Yeah, we would jam. It’s a crew, so we’d jam, source the music, go to record shops, and go early to get the fresh cuts. Temps was the original founding member in 1982 who I worked very closely with and was like a mentor. Over time, you’d just learn.
Did you ever feel like you weren’t taken seriously?
The thing back then with hip-hop culture was that you just had to be good at whatever you did. You kind of had to prove yourself, but with DJing it wasn’t about your looks. And that’s what I really liked about it and that’s where I fit in at the time – I excelled, we could hold the crowd.
Back then we’d go and do other carnivals around the country, it was a new thing. [Disya] Jeneration’s always been the title of the sound, it’s taken from Bob Marley’s Redemption Song, that lyric. We’ve always been pushing forward, challenging the status quo. We do things, we try to be open minded and do things differently and we continue with that.
Even now in 2020 – particularly within soundsystem culture – there’s still a big gender imbalance. Back then, I was just hooked in terms of grabbing that mic and saying to the crowd, “Make some noise!” All these hundreds, thousands of people … I just loved it. Like most people, you’re just bitten by the bug.
What could people expect when they came down to Disya Jeneration soundsystem?
At the time we felt like we were on top of the world. This was the birth of hip-hop culture. I was playing electro and funk – weird sounds, 808 bass. Hearing that on the system was beautiful. Deep funk tunes like Funkin’ For Jamaica, that was the signature tune. I used to play the Thunderbirds countdown from that TV programme, that was my opening for my set. It was just a lot of fun.
Apart from Mastermind and one other, everyone was playing reggae. What we were playing was seen as alien. Who would have known it would have become the big global thing that it is culturally.
You said you were playing music that other people weren’t. What was the initial reception to that?
It wasn’t cool. Sometimes people would just stand there, but I kept going! I must have been a bit feisty as a 15 or 16-year-old. I just felt it. There were people in the crowd who knew how to dance to it, and back then it would have been a bit intimidating if you couldn’t break dance or body pop, but it wasn’t just that. We mixed it up, we’d play singalong tunes and work the crowd. Over time, by the end of the set people were going mad, but initially when we first started it was like, “Huh? What’s this?” And now look, it’s gone huge!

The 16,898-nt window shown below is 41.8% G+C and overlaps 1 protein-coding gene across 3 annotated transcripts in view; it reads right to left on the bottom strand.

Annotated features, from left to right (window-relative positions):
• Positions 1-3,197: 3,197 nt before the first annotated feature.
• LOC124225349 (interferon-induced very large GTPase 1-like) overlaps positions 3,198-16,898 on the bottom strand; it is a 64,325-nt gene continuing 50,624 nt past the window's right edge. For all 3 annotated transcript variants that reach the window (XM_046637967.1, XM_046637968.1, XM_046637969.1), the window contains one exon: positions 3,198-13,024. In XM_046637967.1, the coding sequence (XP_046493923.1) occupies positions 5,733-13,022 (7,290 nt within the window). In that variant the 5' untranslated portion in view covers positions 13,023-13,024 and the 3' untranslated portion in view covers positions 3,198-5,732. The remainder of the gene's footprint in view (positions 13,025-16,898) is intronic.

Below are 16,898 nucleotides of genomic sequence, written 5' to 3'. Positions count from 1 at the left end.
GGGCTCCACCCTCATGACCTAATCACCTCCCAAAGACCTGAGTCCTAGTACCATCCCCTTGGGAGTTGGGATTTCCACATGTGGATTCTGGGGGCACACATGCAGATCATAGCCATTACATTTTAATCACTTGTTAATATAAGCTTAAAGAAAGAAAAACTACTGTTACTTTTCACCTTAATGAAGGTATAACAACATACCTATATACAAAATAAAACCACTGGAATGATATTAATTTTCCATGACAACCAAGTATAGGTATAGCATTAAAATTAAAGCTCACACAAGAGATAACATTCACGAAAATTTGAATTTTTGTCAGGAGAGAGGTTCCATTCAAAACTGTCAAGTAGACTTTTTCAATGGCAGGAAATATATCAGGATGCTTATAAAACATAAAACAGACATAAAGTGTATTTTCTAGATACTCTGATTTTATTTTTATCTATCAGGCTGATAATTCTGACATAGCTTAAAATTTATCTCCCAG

Who has played with you over the years?
We have streamed across the planet and been the entry point for lots of people. Who’s come in over the years is mad. Neneh Cherry, Gaika, Levi Roots, Lil Silva, Heartless Crew, Mark Ronson etc. Plus we’ve hosted Deviation and Boiler Room.
Shout out to our core Disya Jeneration crew: CarmenLondon, Raker, JammyD, Minus, Steely, MC Charley, plus the founder of Disya, Tempz.
We want whoever’s hot on the street. What’s been amazing is that DJs have had their first break or test on our street. Some of these DJs are giving it their first go and they can warm the crowd up at the beginning and it might flop – that’s fine. Then we have DJs who are used to flying around the world with 50,000 but they still have to learn how to come correct. There’s no guarantee, regardless of experience, whether they can cut our stage.
Where else do you take the soundsystem throughout the year?
So we would do the other carnivals like Birmingham, Luton, but now over time we’ve just focussed solely on Notting Hill. On our street, on Powis Terrace – we used to be on Powis Gardens years ago. It’s a really historical part of the actual footprint of carnival.
Why is carnival so important to you?
It’s about giving back. Some people just rock up and say, “Where’s the party at?” Well first of all, it’s not a party. Yes, it’s a celebration, but for us it’s about our culture and our life, we work hard for this. No one stops to think how this all gets here. This is the challenge of funding our time.
If we look at the history of carnival, it’s always been a challenge because of the way it was formed. It was birthed out of this tragic event and everyone came together to do something. That’s special.